Voices of the Peninsula: Gas pipeline needs additional scrutiny

Posted: Thursday, September 22, 2005

Not all communities support the resolutions the Alaska Municipal League (AML) and the Alaska Conference of Mayors recently passed supporting the so called "all-Alaska Gasline" project above all other projects currently under development.

The rationale for these resolutions of support were many. Jobs for Alaskans, revenues to municipalities and the state, "... and faster development timeline than competing projects ..." were just a few of the many reasons given for why this project stands out above all others, with the implication that the "all-Alaska gasline" project should now be given exclusive priority and support of the state as the preferred project over those currently proposed.

To say these AML resolutions were amazing leaps of logic is an understatement. To deliver any, let alone all of the benefits listed in these resolutions, a project must first and foremost be economically successful. That means a project must be taken through a responsible process of due diligence to be proven economically feasible before it is constructed. Otherwise, we could all be left in the unenviable position of losing millions, if not billions, of dollars building what could be one of the greatest boondoggles in history if we don't do our homework first.

Any proposed North Slope natural gas pipeline project faces four basic hurdles to overcome. Is there a market for North Slope gas, not only today but for the next 30 years or more? Is there a favorable government fiscal and regulatory environment? What is the total cost to build and permit the project and does it fit the economics of the market? And finally, do all of these pieces fit together to form an economically viable project? Any project must go through a full analysis as outlined here before anyone can make the claim that a project is economically feasible.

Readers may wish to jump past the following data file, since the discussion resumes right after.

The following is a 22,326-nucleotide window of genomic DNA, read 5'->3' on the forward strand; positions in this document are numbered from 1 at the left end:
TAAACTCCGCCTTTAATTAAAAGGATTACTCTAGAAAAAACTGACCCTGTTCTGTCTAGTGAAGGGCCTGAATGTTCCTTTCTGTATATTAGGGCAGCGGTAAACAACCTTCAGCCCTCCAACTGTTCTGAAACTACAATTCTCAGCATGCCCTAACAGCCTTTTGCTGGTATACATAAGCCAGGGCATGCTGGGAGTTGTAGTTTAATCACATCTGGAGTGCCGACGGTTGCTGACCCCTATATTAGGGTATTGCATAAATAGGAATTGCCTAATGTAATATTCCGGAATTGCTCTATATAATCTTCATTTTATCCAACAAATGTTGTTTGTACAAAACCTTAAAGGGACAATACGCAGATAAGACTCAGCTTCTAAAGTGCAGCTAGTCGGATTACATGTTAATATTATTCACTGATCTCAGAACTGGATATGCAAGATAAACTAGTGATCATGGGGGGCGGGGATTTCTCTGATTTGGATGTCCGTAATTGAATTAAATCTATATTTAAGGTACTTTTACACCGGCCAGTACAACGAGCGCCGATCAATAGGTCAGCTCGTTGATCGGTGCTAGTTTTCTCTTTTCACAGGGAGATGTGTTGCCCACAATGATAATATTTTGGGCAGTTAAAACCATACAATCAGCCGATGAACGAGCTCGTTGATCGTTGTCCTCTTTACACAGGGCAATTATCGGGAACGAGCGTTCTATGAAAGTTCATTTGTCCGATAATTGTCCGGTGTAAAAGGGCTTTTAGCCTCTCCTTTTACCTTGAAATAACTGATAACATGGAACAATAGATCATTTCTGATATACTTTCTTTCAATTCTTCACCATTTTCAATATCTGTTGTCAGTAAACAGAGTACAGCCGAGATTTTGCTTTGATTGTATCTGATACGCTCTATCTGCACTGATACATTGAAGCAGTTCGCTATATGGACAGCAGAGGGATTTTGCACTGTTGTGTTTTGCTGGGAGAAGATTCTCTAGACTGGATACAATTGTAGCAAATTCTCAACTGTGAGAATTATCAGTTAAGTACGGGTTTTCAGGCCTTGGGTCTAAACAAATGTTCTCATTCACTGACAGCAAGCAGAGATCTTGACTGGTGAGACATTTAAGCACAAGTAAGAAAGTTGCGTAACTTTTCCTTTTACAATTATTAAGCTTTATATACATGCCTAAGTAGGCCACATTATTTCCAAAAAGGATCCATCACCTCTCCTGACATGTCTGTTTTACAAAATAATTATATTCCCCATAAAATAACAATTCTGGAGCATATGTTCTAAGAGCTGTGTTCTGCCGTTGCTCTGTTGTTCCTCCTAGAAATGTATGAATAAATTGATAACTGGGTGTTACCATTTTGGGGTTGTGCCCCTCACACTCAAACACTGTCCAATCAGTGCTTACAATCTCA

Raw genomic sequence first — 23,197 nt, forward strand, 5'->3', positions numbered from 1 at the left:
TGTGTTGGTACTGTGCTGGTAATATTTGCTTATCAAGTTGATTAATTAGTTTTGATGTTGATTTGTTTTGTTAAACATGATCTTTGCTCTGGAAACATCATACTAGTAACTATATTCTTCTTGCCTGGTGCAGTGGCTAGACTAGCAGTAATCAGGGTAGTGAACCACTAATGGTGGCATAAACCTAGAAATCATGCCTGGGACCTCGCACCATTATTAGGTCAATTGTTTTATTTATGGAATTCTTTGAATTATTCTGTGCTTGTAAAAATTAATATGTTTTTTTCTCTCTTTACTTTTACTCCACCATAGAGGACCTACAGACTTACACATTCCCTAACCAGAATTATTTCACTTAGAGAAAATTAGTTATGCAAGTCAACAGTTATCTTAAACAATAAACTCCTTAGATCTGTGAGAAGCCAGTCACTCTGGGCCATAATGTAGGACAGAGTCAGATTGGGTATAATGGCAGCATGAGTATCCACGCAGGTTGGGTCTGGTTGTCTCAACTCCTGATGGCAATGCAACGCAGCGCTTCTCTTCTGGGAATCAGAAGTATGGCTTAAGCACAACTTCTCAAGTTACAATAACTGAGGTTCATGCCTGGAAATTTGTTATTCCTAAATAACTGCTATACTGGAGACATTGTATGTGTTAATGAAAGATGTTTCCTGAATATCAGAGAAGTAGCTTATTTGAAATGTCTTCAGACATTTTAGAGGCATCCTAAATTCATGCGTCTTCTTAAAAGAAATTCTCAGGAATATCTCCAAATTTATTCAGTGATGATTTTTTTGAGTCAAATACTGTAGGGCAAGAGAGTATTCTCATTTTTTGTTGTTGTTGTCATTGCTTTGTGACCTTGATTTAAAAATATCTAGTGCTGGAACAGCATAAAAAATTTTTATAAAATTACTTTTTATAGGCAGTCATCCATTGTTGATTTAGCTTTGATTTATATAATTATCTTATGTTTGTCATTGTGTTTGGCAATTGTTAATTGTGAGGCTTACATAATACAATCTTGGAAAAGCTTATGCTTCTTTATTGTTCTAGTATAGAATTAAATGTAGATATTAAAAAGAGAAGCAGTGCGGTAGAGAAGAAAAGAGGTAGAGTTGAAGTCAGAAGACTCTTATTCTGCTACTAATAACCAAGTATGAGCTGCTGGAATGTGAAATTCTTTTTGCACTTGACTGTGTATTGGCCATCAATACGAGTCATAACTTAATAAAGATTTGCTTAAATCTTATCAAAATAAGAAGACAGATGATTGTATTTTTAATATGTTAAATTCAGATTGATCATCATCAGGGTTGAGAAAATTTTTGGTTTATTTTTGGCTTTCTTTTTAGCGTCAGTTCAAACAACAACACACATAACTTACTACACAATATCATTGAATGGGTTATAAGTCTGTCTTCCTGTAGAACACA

With these hurdles in mind, not one project proposed to date can legitimately make the claim that it is economic yet. This includes the $20 billion project proposed by Exxon, BP and ConocoPhillips, the $15 billion to $16 billion projects proposed by TransCanada and Enbridge, or the $24 billion proposed "all-Alaska Gasline" project. And none of the private companies proposing these projects make that claim. They know better than to do so at this stage of the game, having not completed a full analysis.

These resolutions were premature at best, and were poorly researched and rushed to a vote before it was appropriate to take a stand on such an important issue without all the facts being available yet. Needless to say, the Kenai Peninsula Borough does not support these resolutions. The Kenai Peninsula Borough has a long-stated policy position of not supporting any project until proven economic, with the caveat that any such project must make provisions to bring North Slope natural gas to Cook Inlet, either through a spur line or bullet line.

Support for any North Slope gas pipeline should not be based on political expediency or which proposals has the best media campaign. Support should be given to the pipeline project that ultimately proves it is economic and can successfully bring North Slope gas to the Cook Inlet.

Dale L. Bagley is the Kenai Peninsula Borough mayor.

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